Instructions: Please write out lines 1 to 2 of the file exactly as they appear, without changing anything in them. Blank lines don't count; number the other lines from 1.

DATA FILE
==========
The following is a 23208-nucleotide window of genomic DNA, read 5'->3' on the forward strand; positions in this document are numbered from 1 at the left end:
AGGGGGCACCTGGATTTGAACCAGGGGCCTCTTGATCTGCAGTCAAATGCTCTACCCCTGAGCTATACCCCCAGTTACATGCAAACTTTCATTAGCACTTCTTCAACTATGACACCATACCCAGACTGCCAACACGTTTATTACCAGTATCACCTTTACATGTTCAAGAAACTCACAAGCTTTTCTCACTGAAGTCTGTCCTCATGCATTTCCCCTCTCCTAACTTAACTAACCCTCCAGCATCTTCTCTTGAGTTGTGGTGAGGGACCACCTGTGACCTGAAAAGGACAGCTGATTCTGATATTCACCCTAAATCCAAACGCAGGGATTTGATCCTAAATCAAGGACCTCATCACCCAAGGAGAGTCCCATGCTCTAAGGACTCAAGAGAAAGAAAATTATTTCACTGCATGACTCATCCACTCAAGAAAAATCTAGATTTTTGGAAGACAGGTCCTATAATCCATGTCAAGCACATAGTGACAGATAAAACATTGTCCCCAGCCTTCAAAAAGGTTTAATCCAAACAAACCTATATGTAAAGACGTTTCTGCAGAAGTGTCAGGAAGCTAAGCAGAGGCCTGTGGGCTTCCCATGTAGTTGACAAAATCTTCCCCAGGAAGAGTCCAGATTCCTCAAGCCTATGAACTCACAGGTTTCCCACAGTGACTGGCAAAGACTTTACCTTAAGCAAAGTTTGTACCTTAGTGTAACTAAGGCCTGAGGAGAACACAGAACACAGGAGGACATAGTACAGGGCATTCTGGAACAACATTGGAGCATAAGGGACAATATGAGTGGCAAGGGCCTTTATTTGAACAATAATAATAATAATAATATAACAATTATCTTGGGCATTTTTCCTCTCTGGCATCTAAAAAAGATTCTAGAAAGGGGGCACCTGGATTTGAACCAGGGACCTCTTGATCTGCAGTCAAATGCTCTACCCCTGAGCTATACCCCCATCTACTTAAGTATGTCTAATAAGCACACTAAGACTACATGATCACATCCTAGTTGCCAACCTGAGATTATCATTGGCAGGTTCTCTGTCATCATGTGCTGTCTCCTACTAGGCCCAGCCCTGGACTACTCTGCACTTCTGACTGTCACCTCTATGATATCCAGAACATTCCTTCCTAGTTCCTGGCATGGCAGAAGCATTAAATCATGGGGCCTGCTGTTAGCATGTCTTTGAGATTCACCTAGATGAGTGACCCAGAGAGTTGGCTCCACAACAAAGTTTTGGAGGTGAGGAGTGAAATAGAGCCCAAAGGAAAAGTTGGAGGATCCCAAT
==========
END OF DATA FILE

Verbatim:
The following is a 23208-nucleotide window of genomic DNA, read 5'->3' on the forward strand; positions in this document are numbered from 1 at the left end:
AGGGGGCACCTGGATTTGAACCAGGGGCCTCTTGATCTGCAGTCAAATGCTCTACCCCTGAGCTATACCCCCAGTTACATGCAAACTTTCATTAGCACTTCTTCAACTATGACACCATACCCAGACTGCCAACACGTTTATTACCAGTATCACCTTTACATGTTCAAGAAACTCACAAGCTTTTCTCACTGAAGTCTGTCCTCATGCATTTCCCCTCTCCTAACTTAACTAACCCTCCAGCATCTTCTCTTGAGTTGTGGTGAGGGACCACCTGTGACCTGAAAAGGACAGCTGATTCTGATATTCACCCTAAATCCAAACGCAGGGATTTGATCCTAAATCAAGGACCTCATCACCCAAGGAGAGTCCCATGCTCTAAGGACTCAAGAGAAAGAAAATTATTTCACTGCATGACTCATCCACTCAAGAAAAATCTAGATTTTTGGAAGACAGGTCCTATAATCCATGTCAAGCACATAGTGACAGATAAAACATTGTCCCCAGCCTTCAAAAAGGTTTAATCCAAACAAACCTATATGTAAAGACGTTTCTGCAGAAGTGTCAGGAAGCTAAGCAGAGGCCTGTGGGCTTCCCATGTAGTTGACAAAATCTTCCCCAGGAAGAGTCCAGATTCCTCAAGCCTATGAACTCACAGGTTTCCCACAGTGACTGGCAAAGACTTTACCTTAAGCAAAGTTTGTACCTTAGTGTAACTAAGGCCTGAGGAGAACACAGAACACAGGAGGACATAGTACAGGGCATTCTGGAACAACATTGGAGCATAAGGGACAATATGAGTGGCAAGGGCCTTTATTTGAACAATAATAATAATAATAATATAACAATTATCTTGGGCATTTTTCCTCTCTGGCATCTAAAAAAGATTCTAGAAAGGGGGCACCTGGATTTGAACCAGGGACCTCTTGATCTGCAGTCAAATGCTCTACCCCTGAGCTATACCCCCATCTACTTAAGTATGTCTAATAAGCACACTAAGACTACATGATCACATCCTAGTTGCCAACCTGAGATTATCATTGGCAGGTTCTCTGTCATCATGTGCTGTCTCCTACTAGGCCCAGCCCTGGACTACTCTGCACTTCTGACTGTCACCTCTATGATATCCAGAACATTCCTTCCTAGTTCCTGGCATGGCAGAAGCATTAAATCATGGGGCCTGCTGTTAGCATGTCTTTGAGATTCACCTAGATGAGTGACCCAGAGAGTTGGCTCCACAACAAAGTTTTGGAGGTGAGGAGTGAAATAGAGCCCAAAGGAAAAGTTGGAGGATCCCAAT